Beast Master, Vol. 1
written by Kyousuke Motomi
Seventeen-year-old Yuiko Kubozuka loves animals. Unfortunately, they definitely don’t love her back. (She is always trying too hard, apparently, and scares them away.) Then one day—an appropriately stormy one where the rain is falling in sheets and bolts of lightning are lighting up the heavens—she meets him, a boy who is practically a wild animal himself. The boy, as it turns out, is actually a transfer student at Yuiko’s school who had been living abroad for many years, and his name is Leo Aoi.
The student body is terrified of the scruffy, much-scarred, and wild-eyed Leo. Yuiko soon learns, however, that Leo is actually more kitten than lion, and the two develop a fast friendship. It’s all going swimmingly until Leo manages to get on the wrong side of the wrong crowd. When they try to beat him into submission, he goes berserk, ready to kill everyone in sight with his bare hands. And he would have, too…had Yuiko not intervened to stop his rampage. Apparently only she is capable of stopping him once he sees fresh blood. Will Yuiko be able to keep Leo tame, or will this beast ultimately be the one to take his master’s life?
Despite the lurid illustration of a chained and bloodied Leo embracing a sorrowful looking Yuiko from behind, the first volume of Kyousuke Motomi’s Beast Master is, like Leo himself, more mellow than monstrous. And, as the title correctly implies, it is more about the “Beast Master” Yuiko herself than it is about Leo. This, like the best sorts of shoujo manga, is about a girl who grows into adulthood. For Yuiko specifically, this means learning how to relate to others in a compassionate way that fulfills their needs and desires, and not just her own, and she gradually comes to realize that smothering someone with affection is not the same as love.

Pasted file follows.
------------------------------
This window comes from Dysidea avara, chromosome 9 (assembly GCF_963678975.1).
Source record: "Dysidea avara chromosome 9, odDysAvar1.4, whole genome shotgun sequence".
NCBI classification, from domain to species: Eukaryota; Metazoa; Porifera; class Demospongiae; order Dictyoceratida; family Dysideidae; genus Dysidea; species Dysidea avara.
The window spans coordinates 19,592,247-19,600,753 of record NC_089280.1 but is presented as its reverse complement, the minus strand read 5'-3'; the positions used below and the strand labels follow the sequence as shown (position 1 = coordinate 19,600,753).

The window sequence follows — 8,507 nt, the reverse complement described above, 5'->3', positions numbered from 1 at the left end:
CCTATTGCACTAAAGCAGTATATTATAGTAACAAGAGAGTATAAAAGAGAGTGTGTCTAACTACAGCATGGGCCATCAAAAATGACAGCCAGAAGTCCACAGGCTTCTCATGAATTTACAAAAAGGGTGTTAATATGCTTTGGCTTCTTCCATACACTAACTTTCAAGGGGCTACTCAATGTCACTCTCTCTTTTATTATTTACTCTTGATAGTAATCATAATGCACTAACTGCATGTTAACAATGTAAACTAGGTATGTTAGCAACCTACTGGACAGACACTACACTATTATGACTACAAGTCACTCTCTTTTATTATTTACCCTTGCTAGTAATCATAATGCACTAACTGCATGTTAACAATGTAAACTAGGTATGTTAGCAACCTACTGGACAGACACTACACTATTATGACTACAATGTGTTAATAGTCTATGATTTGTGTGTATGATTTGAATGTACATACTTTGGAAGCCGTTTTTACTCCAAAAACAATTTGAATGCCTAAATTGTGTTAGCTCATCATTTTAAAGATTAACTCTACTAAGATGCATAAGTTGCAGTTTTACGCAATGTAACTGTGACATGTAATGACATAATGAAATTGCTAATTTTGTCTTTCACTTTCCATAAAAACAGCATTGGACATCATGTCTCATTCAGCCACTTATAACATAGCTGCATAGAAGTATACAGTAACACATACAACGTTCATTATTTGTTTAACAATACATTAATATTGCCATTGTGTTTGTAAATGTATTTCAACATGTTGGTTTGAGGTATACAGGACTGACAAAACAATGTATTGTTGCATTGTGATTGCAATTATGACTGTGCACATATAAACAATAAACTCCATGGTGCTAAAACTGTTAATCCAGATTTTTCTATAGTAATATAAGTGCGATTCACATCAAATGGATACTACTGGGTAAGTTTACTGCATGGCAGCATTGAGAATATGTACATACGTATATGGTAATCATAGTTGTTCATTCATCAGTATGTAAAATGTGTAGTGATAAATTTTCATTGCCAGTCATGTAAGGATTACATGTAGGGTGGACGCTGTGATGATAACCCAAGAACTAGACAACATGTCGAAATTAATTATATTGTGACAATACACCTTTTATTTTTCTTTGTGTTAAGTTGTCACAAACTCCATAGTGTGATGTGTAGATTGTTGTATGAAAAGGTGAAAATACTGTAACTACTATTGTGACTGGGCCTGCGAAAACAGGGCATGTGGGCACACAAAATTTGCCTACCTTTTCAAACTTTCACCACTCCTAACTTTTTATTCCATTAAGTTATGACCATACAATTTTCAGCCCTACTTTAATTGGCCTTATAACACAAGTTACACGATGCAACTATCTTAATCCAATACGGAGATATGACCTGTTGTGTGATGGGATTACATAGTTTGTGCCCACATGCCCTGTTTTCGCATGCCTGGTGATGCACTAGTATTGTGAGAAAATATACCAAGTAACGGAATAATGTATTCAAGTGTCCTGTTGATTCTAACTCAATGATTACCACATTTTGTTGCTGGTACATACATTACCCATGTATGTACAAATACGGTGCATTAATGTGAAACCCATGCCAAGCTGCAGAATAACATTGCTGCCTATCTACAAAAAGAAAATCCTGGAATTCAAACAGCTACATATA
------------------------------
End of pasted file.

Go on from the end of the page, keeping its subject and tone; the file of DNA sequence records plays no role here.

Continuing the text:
Of course, Leo is an appealing character after his own fashion as well. A dead ringer of L from Death Note, he is a character design type that has won legions of fans around the world, and Motomi almost certainly drew him with his antecedents in mind. Actually, character design is one of this title’s strongest assets. Although the quality of the artwork and layouts on its own terms is of the expected standard for mainstream shoujo manga and no more, the mangaka uses just the right combination of supporting character archetypes, from bald gangster to geeky father, to keep up the momentum of the story.
This volume of Beast Master also includes a standalone bonus story titled, “Fly.” Unrelated to the main plot, it depicts a young woman who wants to become a pilot even though her parents want her to become a doctor, and with the encouragement of her boyfriend, she decides to follow her dreams. If this manga has a theme, it is that people cannot realize their individual potential alone, and the person to help them along the way is already right beside them. All in all, a pleasantly optimistic read that belies the lurid superficialities. Recommended.